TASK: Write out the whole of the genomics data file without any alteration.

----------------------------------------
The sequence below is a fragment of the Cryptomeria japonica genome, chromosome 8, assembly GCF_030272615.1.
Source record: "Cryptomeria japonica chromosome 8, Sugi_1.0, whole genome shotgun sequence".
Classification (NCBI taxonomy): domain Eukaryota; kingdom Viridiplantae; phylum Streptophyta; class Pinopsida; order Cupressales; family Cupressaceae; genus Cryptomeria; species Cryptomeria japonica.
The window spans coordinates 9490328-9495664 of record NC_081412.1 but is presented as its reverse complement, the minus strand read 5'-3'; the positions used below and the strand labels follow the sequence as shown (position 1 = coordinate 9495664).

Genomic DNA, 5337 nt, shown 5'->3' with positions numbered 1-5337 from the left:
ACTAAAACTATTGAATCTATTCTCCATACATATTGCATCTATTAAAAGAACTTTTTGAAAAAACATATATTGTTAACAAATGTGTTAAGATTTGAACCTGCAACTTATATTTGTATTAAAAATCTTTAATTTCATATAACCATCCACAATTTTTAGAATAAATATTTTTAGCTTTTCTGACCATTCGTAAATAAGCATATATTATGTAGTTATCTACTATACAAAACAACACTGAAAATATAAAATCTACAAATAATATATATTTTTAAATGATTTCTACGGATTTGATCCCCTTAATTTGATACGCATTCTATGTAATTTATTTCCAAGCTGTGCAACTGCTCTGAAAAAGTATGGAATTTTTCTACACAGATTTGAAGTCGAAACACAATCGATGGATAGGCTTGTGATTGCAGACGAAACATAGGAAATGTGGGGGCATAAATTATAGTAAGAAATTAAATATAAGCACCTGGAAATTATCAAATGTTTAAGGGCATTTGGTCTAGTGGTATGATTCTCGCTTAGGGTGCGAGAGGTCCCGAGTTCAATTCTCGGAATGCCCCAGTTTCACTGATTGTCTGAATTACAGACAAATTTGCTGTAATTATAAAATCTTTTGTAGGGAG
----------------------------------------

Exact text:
The sequence below is a fragment of the Cryptomeria japonica genome, chromosome 8, assembly GCF_030272615.1.
Source record: "Cryptomeria japonica chromosome 8, Sugi_1.0, whole genome shotgun sequence".
Classification (NCBI taxonomy): domain Eukaryota; kingdom Viridiplantae; phylum Streptophyta; class Pinopsida; order Cupressales; family Cupressaceae; genus Cryptomeria; species Cryptomeria japonica.
The window spans coordinates 9490328-9495664 of record NC_081412.1 but is presented as its reverse complement, the minus strand read 5'-3'; the positions used below and the strand labels follow the sequence as shown (position 1 = coordinate 9495664).

Genomic DNA, 5337 nt, shown 5'->3' with positions numbered 1-5337 from the left:
ACTAAAACTATTGAATCTATTCTCCATACATATTGCATCTATTAAAAGAACTTTTTGAAAAAACATATATTGTTAACAAATGTGTTAAGATTTGAACCTGCAACTTATATTTGTATTAAAAATCTTTAATTTCATATAACCATCCACAATTTTTAGAATAAATATTTTTAGCTTTTCTGACCATTCGTAAATAAGCATATATTATGTAGTTATCTACTATACAAAACAACACTGAAAATATAAAATCTACAAATAATATATATTTTTAAATGATTTCTACGGATTTGATCCCCTTAATTTGATACGCATTCTATGTAATTTATTTCCAAGCTGTGCAACTGCTCTGAAAAAGTATGGAATTTTTCTACACAGATTTGAAGTCGAAACACAATCGATGGATAGGCTTGTGATTGCAGACGAAACATAGGAAATGTGGGGGCATAAATTATAGTAAGAAATTAAATATAAGCACCTGGAAATTATCAAATGTTTAAGGGCATTTGGTCTAGTGGTATGATTCTCGCTTAGGGTGCGAGAGGTCCCGAGTTCAATTCTCGGAATGCCCCAGTTTCACTGATTGTCTGAATTACAGACAAATTTGCTGTAATTATAAAATCTTTTGTAGGGAG